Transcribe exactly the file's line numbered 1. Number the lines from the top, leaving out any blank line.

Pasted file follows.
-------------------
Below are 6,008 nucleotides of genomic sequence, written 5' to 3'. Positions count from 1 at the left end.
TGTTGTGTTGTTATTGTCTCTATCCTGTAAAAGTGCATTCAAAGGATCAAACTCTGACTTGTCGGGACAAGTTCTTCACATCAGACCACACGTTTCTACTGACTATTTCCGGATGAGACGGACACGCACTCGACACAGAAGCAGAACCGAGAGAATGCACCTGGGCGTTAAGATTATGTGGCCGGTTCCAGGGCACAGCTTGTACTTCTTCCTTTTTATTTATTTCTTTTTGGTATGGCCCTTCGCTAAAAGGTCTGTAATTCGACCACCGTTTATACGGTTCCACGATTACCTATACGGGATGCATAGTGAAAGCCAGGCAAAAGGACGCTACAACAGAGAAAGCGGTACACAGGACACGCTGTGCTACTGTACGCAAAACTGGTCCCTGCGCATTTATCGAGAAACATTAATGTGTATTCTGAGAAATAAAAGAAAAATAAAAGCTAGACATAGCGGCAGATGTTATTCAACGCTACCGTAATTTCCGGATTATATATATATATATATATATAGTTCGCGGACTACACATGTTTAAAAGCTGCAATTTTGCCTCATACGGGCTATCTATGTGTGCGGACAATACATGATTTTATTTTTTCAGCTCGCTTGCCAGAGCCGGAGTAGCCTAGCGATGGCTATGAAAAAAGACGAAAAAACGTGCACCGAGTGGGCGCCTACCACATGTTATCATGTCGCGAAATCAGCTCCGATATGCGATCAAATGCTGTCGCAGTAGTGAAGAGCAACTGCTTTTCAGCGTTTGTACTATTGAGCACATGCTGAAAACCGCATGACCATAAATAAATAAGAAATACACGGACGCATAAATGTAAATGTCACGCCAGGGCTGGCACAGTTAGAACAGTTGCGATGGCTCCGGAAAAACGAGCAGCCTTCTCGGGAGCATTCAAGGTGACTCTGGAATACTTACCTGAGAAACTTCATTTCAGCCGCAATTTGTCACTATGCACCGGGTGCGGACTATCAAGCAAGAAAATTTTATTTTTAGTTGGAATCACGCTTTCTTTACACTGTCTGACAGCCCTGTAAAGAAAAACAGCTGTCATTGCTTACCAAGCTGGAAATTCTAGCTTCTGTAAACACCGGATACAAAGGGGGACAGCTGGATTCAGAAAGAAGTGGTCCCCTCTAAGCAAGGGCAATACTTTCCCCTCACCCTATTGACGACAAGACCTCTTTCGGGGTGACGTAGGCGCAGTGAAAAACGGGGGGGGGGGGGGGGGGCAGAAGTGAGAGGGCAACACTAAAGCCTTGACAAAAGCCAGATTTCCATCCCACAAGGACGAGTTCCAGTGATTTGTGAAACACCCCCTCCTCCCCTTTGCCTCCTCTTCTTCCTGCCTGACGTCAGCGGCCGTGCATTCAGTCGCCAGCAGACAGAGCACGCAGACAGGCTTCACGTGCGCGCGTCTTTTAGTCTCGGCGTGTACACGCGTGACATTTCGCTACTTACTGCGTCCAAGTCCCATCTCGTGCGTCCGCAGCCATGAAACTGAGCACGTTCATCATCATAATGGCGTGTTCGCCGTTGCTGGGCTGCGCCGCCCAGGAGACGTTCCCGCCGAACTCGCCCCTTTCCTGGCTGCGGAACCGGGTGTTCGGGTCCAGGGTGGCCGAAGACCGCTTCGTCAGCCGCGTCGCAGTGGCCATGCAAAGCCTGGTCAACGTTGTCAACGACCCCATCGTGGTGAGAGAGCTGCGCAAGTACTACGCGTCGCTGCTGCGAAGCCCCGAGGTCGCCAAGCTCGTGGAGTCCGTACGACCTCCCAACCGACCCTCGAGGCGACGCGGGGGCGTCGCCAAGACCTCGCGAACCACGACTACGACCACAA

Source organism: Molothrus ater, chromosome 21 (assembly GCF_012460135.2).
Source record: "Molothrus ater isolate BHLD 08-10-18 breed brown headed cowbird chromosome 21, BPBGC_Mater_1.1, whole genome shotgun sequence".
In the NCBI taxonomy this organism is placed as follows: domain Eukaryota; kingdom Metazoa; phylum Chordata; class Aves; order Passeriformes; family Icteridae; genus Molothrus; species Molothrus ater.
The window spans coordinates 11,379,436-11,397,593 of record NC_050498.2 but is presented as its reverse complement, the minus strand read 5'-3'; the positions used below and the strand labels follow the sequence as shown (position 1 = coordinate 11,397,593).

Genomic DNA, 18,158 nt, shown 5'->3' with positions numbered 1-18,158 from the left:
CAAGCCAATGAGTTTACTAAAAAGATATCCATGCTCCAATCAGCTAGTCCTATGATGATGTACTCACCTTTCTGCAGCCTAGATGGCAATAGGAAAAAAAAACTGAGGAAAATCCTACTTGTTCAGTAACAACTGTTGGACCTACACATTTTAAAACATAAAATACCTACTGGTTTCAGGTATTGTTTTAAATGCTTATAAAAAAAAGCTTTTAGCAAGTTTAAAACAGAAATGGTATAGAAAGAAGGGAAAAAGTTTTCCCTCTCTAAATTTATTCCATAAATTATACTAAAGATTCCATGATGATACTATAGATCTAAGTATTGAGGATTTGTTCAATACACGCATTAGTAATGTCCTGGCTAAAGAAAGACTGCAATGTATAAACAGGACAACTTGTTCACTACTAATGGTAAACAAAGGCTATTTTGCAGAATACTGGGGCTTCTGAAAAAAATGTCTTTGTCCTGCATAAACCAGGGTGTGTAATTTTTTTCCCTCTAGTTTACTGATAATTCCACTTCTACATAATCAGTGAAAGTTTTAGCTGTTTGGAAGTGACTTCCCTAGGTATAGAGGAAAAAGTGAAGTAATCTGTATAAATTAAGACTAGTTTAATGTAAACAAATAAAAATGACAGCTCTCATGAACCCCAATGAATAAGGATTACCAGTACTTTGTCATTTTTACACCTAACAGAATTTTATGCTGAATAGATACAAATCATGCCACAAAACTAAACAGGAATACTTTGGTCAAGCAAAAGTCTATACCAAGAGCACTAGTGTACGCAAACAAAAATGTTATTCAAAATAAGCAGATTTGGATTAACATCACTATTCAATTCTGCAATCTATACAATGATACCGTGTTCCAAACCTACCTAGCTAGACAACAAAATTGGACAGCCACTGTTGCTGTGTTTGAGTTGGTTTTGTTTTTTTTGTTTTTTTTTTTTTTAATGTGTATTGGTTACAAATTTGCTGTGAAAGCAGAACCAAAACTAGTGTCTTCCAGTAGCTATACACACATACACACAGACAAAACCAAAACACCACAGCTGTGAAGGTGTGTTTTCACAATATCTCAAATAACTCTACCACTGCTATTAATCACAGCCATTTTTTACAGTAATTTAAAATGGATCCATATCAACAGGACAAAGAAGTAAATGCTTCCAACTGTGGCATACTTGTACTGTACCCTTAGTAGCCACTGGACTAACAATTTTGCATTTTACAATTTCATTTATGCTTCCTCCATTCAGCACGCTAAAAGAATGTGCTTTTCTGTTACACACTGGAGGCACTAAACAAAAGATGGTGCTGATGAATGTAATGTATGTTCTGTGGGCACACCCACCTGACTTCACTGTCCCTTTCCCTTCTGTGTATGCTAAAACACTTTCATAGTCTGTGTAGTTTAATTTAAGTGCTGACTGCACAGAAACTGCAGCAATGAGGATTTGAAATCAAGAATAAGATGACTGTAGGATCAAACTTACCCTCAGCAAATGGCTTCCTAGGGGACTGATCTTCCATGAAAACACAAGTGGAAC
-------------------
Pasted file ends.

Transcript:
Below are 6,008 nucleotides of genomic sequence, written 5' to 3'. Positions count from 1 at the left end.